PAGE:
Wednesday, July 25, 2007

Takoma Park council takes first vote on rent control

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The Takoma Park City Council took the first of two votes Monday night on changes to the city’s rent control legislation, despite objections from residents that the council should table a vote until all of its members were present.

Only three council members and Mayor Kathy Porter voted Monday in favor of approving the legislation for a final vote at the council’s next meeting. Included in the vote were two amendments to the draft that would adjust the formula for the proposed ‘‘fair return” petitions and exempt two-unit owner-occupied buildings.

Councilwomen Joy Austin-Lane (Ward 1) and Colleen Clay (Ward 2) were absent, and Councilman Bruce Williams (Ward 3), who had been on vacation over the last week, abstained from the vote until he could spend more time with the material.

Mayor Kathy Porter said amendments could be proposed by the absent council members before the council’s final vote at their next meeting Monday, the final meeting before the council’s August recess.

‘‘The council has spent several months working through this issue in great detail,” Porter said Monday of the possibility of postponing the vote. Porter added that the council had been criticized in the past for taking too long to reach consensus in the rent control debate.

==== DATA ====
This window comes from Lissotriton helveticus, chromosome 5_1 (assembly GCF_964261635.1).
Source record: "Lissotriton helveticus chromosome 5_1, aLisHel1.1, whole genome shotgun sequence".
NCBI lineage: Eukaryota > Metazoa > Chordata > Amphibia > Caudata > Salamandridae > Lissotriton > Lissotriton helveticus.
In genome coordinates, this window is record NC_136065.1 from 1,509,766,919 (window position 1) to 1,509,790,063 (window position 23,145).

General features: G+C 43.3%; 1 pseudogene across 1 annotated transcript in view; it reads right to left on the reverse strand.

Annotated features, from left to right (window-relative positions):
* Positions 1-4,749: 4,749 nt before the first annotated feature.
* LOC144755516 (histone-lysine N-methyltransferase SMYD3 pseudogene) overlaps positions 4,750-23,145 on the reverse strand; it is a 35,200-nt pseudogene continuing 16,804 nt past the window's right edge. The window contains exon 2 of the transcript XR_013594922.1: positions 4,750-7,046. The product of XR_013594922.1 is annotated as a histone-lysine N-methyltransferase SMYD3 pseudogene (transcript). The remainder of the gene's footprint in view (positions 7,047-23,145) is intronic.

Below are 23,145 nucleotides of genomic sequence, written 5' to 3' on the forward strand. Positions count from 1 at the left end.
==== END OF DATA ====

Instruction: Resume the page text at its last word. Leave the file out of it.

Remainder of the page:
Still, several residents listening to the discussion said the council was voting hastily.

‘‘This is too important to be voted on with a partial council presence. It’s simply too important,” said Seth Grimes, president of Safe Takoma and the Old Town Residents’ Association.

Several landlords at the meeting reiterated concerns voiced at the July 16 public hearing. The city’s rental stock is not in great shape already, they said, and keeping rent control on the books will only further diminish the quality of small-time landlords’ properties as landlords are having difficulties making ends meet.

The draft of the proposed ordinance as it stands includes the elimination of the city’s capital improvement and hardship rent increases in favor of a ‘‘fair return petition” that would be based on landlords’ operating expenses, and landlords’ base rents would be raised from 70 percent to 100 percent of the U.S. Department of Labor’s Consumer Price Index.

The council agreed on two amendments Monday. The first would tweak the formula for a ‘‘fair return” to increase the amount received by landlords who petition for it. The second would exempt owner-occupied buildings with two-units from the new rent control legislation.

Porter said the second amendment addressed Austin-Lane’s concerns at the July 16 meeting that more landlords would come under rent control under the new legislation.

Porter said voting in favor of the legislation did not mean the end of the discussion regarding rent control or affordable housing. She was already working with Clay on new affordable housing options, she said, and hoped to eventually explore the issue of affordable home ownership opportunities as well.

‘‘I want people to know we have been listening to you. We have tried to be as fair as we can,” Porter said Monday. ‘‘I think this is a fair law.”

To view changes to the rent control draft before a final vote on the legislation, visit